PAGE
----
One of the tasks of Aviation Team leaders is to develop “metrics” or “KPIs” (Key Performance Indicators) for their operation. Often, they create complex methods of tracking average fuel price, hours flown, and passenger loads. But when asked, “How do you track your customer service experience?” they may answer with another question: “What do you mean?” or “How could we measure something so subjective?”
What you seek is the confidence that your crew understands and therefore can deliver a “consistent customer experience” to you and your executives, one that meets your travel requirements every time you fly. So you must communicate those requirements precisely to your crew, to ensure that your aviation department can reliably repeat top level performance, flight after flight. That consistency of service also helps assure you that your team has risk management discipline throughout the operation. This is even more critical if you have multiple crews; standardized discipline on the flight deck avoids customer experiences that differ depending on who is flying.
Step 1: Define Your Expectations
“Aim at nothing and you’ll hit it every time.” – Zig Ziglar. You can’t measure performance when you don’t know your target. The first element of developing customer service metrics is establishing your Service Standards. The most effective method of doing so is to simply sit down and communicate your expectations to your Aviation Team. Just as your team depends on operations manuals that articulate when an aircraft must be powered and ready for passenger arrival, so too is it important to document the key elements of the customer service experience. Expectations might include:
- Schedule: When do you expect your crew to be on call? What is your expected minimum response time from phone call to wheels up? 60 minutes? 120 minutes?
- Supplemental Lift: When your aircraft is down for maintenance, what arrangements do you expect the crew to make for your substitute transportation?
- Extended Stays: When you stay at a destination for an extended period, do you expect your crew to remain onsite throughout your trip? If you make your aircraft available for charter, must they be available to fly revenue trips?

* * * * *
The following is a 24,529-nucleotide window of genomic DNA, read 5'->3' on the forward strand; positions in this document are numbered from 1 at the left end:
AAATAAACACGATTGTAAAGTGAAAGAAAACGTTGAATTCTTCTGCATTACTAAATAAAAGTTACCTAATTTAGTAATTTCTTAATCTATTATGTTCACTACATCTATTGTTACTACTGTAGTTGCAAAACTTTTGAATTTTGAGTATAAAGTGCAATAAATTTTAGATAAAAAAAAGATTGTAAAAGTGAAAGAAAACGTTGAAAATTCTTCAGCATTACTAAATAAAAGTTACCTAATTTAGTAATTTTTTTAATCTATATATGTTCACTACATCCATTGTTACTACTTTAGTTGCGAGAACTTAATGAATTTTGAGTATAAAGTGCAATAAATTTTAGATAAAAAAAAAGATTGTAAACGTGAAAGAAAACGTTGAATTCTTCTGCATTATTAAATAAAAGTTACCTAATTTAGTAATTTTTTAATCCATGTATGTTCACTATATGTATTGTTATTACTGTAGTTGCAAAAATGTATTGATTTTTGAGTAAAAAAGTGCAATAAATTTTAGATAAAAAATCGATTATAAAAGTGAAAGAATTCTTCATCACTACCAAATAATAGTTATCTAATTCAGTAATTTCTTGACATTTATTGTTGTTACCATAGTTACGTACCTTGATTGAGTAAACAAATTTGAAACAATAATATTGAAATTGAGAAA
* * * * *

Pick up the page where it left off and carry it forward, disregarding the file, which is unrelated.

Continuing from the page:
- Scope: How much of the passenger experience does your crew “own?” Airport to airport? Office to office to include ground transportation and/or hotels?
- Division of duties: Who is to be responsible for each component of the passenger experience? If you are struggling to identify these key elements, send two or three of your non-flight crew aviation team members on a trip. Ask them to document all the details they notice – from the initial trip alert to passenger ground departure arrangements upon return – that have an impact on the comfort and convenience of their trip.
Determining these standards also may require reaching out to your most frequent passengers, or others who support you and your passengers. These might include executive assistants, house managers, drivers, security professionals, and other executives. Ask them for their observations and suggestions for areas of improvement.
Step 2: Train to Your Standards
As you define your standards, offer your Aviation Team the right amount of guidance. Without such guidelines, a technically superior aviation team recently lost significant trust and credibility with their executives when they tried to provide the ultimate in customer experience (the “best of everything”) in a corporation whose cultural value is “No Privilege with Position.” Aviation customer service standards must stay between two guardrails: aligned with the larger corporate culture, and consistent in style and execution as similar functions within the company.